She became aware of someone standing behind her. It was irritating if people stood around in the space between pods, as they sometimes did, having a chat. She raised the volume of her headphones slightly, and carried on.

The person behind her moved closer to the right-hand edge of her desk. Lynn sighed and leaned towards her screen, hoping that whoever it was would go away.


She heard that through the headphones. She reached up and pulled them down around her neck, then swivelled her chair slightly to see who it was.

“Matthew. Sorry, I couldn’t hear you.”

“Evidently. Well, never mind. I wanted to talk to you about Bonny Heywood’s dissertation.”

“OK. We’d better go over to the meeting area.” Lynn sighed. She took off her headphones and stood up. Where was Bonny’s dissertation? She remembered. “I’ve left all of them at home. Nowhere to put them here. Have you got a copy?”

Matthew held it out. “Great,” said Lynn. ”Now, I just need to find my mark sheet – I’ll have to bring the laptop over.” She sighed again. What a pain, having to unplug the computer and bring it over to the meeting area.

Matthew held up a piece of paper. “No need.”

“Great, well, I’m glad one of us is organised!” Lynn cursed herself as she spoke – why was she being so self-deprecating? It wasn’t as though she’d known Matthew would be hovering around wanting to speak to her.

Still silent, Matthew led the way over to the meeting area. This was a small section of the room, separated off with three plexiglass partitions. There was a high bench running round two walls, and another across the middle. There were no chairs. “It’ll keep the meetings short!” Jack had said. There had been an unsuccessful lobby for easy chairs in the area. Lynn knew that some of the others were planning a subscription to go and get some bar stools from Ikea, so that they could at least perch at the benches when they were talking to each other. But for the moment, it was standing only.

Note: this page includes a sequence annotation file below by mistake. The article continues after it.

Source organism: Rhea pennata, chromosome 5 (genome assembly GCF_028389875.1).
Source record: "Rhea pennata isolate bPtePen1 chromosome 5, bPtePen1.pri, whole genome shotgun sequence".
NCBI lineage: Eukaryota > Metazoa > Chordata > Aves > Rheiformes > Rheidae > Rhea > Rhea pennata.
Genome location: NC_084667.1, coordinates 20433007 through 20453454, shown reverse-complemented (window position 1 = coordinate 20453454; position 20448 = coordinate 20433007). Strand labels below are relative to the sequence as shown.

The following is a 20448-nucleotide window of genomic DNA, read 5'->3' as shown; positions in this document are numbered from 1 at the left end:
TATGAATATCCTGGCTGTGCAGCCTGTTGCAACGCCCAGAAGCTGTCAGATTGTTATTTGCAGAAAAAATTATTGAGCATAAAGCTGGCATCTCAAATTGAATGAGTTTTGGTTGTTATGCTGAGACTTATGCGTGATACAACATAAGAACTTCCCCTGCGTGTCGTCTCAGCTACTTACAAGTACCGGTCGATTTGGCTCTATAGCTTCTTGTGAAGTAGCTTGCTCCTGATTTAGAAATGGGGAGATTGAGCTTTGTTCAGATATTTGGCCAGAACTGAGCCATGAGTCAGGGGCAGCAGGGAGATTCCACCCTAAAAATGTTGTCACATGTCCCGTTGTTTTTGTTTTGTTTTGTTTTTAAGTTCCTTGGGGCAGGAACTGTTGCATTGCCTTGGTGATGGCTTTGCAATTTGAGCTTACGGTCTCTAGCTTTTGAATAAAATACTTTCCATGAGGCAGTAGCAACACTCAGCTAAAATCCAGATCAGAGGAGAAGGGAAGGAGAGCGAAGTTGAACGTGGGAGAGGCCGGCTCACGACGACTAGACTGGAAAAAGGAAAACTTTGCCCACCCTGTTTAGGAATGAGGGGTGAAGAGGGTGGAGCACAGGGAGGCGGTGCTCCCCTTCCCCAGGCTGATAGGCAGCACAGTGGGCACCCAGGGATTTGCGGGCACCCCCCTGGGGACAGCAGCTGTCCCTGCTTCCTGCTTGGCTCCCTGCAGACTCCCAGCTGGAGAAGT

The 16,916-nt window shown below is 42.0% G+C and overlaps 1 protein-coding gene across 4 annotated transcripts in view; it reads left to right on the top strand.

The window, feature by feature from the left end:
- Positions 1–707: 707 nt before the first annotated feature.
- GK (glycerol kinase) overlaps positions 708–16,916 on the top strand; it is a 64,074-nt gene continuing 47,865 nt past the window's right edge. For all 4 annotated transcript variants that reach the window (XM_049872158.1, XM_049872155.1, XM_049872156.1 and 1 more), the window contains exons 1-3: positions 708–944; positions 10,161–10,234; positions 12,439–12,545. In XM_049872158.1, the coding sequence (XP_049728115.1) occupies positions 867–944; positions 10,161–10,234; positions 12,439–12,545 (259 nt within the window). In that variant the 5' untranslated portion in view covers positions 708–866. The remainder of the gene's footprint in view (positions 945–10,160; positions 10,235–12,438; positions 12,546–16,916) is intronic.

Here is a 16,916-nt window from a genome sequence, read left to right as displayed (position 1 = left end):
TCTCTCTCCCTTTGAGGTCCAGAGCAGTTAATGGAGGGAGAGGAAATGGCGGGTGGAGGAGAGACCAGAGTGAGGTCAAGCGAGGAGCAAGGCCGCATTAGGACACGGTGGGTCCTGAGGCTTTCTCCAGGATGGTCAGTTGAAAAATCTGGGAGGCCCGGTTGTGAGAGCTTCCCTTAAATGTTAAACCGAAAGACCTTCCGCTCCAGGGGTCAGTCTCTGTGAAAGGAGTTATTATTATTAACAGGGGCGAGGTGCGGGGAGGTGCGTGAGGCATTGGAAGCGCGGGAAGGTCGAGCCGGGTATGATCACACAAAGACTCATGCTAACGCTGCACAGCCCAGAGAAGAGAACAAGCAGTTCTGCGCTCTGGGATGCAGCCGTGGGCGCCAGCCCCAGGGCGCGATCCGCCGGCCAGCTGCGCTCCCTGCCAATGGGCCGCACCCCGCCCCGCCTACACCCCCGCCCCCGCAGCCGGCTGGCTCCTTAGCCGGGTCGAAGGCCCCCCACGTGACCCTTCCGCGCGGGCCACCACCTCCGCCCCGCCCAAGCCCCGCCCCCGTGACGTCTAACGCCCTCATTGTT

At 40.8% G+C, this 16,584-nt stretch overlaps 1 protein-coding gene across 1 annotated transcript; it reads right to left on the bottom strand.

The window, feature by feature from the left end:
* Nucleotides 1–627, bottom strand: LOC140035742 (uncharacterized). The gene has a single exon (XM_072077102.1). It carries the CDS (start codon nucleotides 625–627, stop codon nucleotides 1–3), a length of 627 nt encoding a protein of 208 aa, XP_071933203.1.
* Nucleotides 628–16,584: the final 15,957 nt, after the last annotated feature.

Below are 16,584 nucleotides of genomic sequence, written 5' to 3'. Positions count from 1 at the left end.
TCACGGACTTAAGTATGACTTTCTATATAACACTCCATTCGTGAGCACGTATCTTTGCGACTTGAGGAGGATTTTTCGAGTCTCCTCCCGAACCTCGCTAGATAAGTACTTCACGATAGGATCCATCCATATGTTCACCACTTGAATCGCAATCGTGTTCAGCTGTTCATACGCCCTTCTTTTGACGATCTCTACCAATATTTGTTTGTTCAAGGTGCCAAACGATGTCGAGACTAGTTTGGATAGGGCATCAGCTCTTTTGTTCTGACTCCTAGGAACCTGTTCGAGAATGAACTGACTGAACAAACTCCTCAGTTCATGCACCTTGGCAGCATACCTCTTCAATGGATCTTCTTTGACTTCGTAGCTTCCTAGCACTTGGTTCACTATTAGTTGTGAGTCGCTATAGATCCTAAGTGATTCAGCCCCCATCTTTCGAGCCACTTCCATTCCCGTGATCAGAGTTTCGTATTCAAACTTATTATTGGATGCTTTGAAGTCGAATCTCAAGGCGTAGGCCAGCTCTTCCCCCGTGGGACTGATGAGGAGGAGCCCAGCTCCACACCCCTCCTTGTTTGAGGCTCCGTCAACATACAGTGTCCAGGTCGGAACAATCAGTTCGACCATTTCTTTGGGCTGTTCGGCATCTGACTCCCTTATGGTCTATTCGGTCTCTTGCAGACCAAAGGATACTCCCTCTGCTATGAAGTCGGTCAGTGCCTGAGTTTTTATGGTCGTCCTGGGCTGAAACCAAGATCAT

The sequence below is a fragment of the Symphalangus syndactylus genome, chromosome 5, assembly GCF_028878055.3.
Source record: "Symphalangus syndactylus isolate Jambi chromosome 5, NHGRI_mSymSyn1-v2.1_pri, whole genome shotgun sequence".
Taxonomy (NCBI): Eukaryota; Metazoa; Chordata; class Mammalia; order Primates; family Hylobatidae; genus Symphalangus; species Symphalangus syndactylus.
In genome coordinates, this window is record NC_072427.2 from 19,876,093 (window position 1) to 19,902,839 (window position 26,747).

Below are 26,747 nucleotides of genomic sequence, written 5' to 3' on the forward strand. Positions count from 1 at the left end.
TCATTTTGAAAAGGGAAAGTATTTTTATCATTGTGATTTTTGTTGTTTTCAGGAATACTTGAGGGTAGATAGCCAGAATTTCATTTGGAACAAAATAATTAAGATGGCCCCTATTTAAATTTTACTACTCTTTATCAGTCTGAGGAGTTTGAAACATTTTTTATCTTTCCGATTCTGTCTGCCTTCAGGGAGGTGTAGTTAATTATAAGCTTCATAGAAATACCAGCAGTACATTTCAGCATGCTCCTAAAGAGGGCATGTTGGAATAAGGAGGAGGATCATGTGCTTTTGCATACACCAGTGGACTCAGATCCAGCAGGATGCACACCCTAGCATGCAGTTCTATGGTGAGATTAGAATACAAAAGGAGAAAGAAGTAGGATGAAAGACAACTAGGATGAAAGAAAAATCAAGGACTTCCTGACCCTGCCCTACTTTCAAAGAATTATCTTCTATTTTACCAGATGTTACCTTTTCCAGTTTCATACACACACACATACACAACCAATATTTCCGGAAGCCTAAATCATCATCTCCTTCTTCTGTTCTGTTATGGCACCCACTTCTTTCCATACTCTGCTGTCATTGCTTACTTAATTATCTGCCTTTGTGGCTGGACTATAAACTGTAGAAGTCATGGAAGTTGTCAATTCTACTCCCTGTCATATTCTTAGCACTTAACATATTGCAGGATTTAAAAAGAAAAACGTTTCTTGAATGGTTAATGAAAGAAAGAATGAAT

Matthew stood on one side of the central bench and laid out the dissertation and two sheets of paper. He was a good eight inches taller than Lynn.

Lynn looked up, and smiled brightly at him. “Right, then. Bonny. What would you like to discuss?”

Matthew finally spoke again. “You gave it 63%.”

“Did I? Well, if you say so. I’ve marked quite a few in the last couple of weeks. I don’t remember exactly. Let’s have a look.” She picked up the dissertation and flicked through it. “Oh yes, I remember this one. Nice idea, not really followed through, though. Seemed to tail off a bit at the end. Do you think I was too generous?”

“No. I gave it 68. 63 seems very low. And I’ve checked her other marks and 68 would bring her average up enough for a first.”

Lynn frowned. “A first? Well,  I don’t think this is first class.”

“I didn’t say it was, I just said that a higher mark would bring her average up.”

“Seriously? But you know, Matthew, we shouldn’t be looking at her other marks. We should just be looking at this piece of work. We can only mark what’s submitted to us, not what we think could have been submitted.”

She knew she sounded sanctimonious, but honestly, what was she supposed to do? She’d second marked it as fairly as she could. She didn’t know this Bonny girl. Woman. Matthew was her supervisor. Maybe he was reading between the lines of the submission. Or maybe she’d missed something. They were only allowed half an hour for each dissertation on their workload plan. Even doubling that, which everyone had to, you could still miss something. She flipped through the dissertation again.